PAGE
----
If one wants to isolate the particular problem of fairness to different age groups, perhaps it is better to isolate special problems where age is a crucial variable. For example, in deciding priorities for kidney transfers doctors will usually concentrate on the likelihood of success, how long the potential recipient has been on the waiting list, the situation of his family and the number of life years that may be saved. Thus it might seem unfair to old people to be put at the end of the queue -- other things being equal -- on account of their age. But, as I have argued elsewhere (taking up a point made by Sunstein), the old people cannot complain that they are being discriminated against since, unless the system has been changed, there would have been discrimination in their favour when they were young (Economics as Applied Ethics, 2010, p.211). In this context the old age issue is an important one irrespective of the role of the other variables. But, in the prioritarian well-being context, being old may be of no importance whatsoever for rich people. One would not make a transfer to a wealthy and happy person however old he or she may be, and one would not refuse to make a transfer to a poor and miserable person however young he or she may be.
Another general problem with the book is that it is not clear why one must try to find a solution in terms of some theory of justice -- whether egalitarian or prioritarian. At one point he writes that failure to redress great suffering that some people may experience at some point in their lives would be a violation of 'fundamental rights'. But since he has brushed aside contractarianism it is never clear from whence these rights come. One could appeal to a Humean game-theoretic approach to the way a society should preserve harmony and viability in the face of conflicting interests, and argue that the principles of justice that would emerge as a solution to such a repeated game would include the provision for the basic needs of old people, provided they were poor. Failing that one might fall back on Smithian beneficence, and accept the limitations on justice. After all, Adam Smith pointed out that although society cannot function properly without principles of justice, beneficence is a morally more admirable motivation of behaviour. It is too often forgotten that justice does not exhaust the whole of morality.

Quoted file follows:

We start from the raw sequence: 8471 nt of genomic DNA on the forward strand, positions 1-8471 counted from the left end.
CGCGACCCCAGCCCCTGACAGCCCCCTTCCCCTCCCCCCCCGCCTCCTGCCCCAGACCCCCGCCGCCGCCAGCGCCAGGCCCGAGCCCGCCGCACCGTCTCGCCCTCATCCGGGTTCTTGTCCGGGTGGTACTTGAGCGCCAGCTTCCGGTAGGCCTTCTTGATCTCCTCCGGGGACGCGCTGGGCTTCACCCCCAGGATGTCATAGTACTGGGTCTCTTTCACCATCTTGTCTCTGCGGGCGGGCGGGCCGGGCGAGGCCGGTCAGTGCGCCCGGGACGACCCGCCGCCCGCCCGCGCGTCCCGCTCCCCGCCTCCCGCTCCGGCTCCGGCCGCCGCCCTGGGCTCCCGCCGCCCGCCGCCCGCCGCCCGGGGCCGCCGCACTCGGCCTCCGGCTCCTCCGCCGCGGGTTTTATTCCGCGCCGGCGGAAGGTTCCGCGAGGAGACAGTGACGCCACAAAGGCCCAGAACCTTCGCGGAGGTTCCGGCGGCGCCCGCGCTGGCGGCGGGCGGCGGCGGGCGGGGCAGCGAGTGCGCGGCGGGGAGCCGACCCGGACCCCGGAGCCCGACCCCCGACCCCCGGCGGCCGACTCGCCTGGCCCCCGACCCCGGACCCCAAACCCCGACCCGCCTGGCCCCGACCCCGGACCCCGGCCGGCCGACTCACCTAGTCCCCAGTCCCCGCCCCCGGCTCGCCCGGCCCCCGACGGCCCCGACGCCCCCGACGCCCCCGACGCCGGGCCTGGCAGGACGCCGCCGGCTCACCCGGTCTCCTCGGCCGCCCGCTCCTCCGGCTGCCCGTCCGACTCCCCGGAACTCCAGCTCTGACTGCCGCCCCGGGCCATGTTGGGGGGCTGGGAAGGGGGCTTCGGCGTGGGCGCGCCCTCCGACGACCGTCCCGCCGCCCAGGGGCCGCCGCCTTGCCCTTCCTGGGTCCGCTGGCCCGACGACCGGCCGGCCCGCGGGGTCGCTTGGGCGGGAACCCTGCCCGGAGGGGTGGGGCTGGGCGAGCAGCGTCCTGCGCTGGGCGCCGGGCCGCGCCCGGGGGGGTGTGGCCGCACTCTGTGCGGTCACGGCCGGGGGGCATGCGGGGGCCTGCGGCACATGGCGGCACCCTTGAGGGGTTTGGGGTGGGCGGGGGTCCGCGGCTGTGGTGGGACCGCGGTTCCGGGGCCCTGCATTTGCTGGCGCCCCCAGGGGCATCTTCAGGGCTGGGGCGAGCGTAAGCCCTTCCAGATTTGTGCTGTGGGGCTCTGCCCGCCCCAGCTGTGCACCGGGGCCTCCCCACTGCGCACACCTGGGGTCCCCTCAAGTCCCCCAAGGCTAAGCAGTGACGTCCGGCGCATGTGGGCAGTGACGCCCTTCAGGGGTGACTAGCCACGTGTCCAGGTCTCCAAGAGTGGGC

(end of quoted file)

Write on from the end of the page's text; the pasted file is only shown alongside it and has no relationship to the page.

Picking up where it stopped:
In the short space of a review it has not been possible to discuss many other illuminating and thought-provoking issues raised in the book. These include the problem of allowance for changes over time in people's values, and the special problem of how far one should respect the autonomy of people suffering from Alzheimer's disease. These add to the depth and range of McKerlie's analysis of an increasingly topical and tricky social problem.